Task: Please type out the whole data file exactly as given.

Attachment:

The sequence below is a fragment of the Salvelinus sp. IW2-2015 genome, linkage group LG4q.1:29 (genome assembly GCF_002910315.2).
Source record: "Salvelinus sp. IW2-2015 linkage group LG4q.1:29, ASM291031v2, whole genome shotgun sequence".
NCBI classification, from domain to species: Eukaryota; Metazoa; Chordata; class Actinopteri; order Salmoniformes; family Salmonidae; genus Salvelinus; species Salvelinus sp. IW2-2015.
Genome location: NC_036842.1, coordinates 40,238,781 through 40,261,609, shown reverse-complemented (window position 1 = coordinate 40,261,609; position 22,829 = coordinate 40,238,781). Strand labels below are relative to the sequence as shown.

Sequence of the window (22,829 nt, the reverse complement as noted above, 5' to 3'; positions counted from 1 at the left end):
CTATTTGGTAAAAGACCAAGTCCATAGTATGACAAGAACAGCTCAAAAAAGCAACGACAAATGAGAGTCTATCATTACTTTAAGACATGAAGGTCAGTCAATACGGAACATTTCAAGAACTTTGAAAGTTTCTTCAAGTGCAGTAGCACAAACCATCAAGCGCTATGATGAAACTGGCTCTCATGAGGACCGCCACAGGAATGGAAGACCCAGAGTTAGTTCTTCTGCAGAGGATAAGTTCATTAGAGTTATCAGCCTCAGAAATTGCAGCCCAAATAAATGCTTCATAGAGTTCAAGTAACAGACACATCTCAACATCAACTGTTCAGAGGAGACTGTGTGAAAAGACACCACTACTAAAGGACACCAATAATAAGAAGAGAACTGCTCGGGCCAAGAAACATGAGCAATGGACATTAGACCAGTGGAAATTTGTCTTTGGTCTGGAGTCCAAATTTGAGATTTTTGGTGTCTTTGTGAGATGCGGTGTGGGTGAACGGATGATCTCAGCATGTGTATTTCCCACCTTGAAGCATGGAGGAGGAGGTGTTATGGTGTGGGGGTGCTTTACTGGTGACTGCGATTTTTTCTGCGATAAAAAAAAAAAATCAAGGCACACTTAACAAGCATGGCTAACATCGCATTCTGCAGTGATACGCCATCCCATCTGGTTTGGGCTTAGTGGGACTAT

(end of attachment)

The sequence below is a fragment of the Salvelinus sp. IW2-2015 genome, linkage group LG4q.1:29 (genome assembly GCF_002910315.2).
Source record: "Salvelinus sp. IW2-2015 linkage group LG4q.1:29, ASM291031v2, whole genome shotgun sequence".
NCBI classification, from domain to species: Eukaryota; Metazoa; Chordata; class Actinopteri; order Salmoniformes; family Salmonidae; genus Salvelinus; species Salvelinus sp. IW2-2015.
Genome location: NC_036842.1, coordinates 40,238,781 through 40,261,609, shown reverse-complemented (window position 1 = coordinate 40,261,609; position 22,829 = coordinate 40,238,781). Strand labels below are relative to the sequence as shown.

Sequence of the window (22,829 nt, the reverse complement as noted above, 5' to 3'; positions counted from 1 at the left end):
CTATTTGGTAAAAGACCAAGTCCATAGTATGACAAGAACAGCTCAAAAAAGCAACGACAAATGAGAGTCTATCATTACTTTAAGACATGAAGGTCAGTCAATACGGAACATTTCAAGAACTTTGAAAGTTTCTTCAAGTGCAGTAGCACAAACCATCAAGCGCTATGATGAAACTGGCTCTCATGAGGACCGCCACAGGAATGGAAGACCCAGAGTTAGTTCTTCTGCAGAGGATAAGTTCATTAGAGTTATCAGCCTCAGAAATTGCAGCCCAAATAAATGCTTCATAGAGTTCAAGTAACAGACACATCTCAACATCAACTGTTCAGAGGAGACTGTGTGAAAAGACACCACTACTAAAGGACACCAATAATAAGAAGAGAACTGCTCGGGCCAAGAAACATGAGCAATGGACATTAGACCAGTGGAAATTTGTCTTTGGTCTGGAGTCCAAATTTGAGATTTTTGGTGTCTTTGTGAGATGCGGTGTGGGTGAACGGATGATCTCAGCATGTGTATTTCCCACCTTGAAGCATGGAGGAGGAGGTGTTATGGTGTGGGGGTGCTTTACTGGTGACTGCGATTTTTTCTGCGATAAAAAAAAAAAATCAAGGCACACTTAACAAGCATGGCTAACATCGCATTCTGCAGTGATACGCCATCCCATCTGGTTTGGGCTTAGTGGGACTAT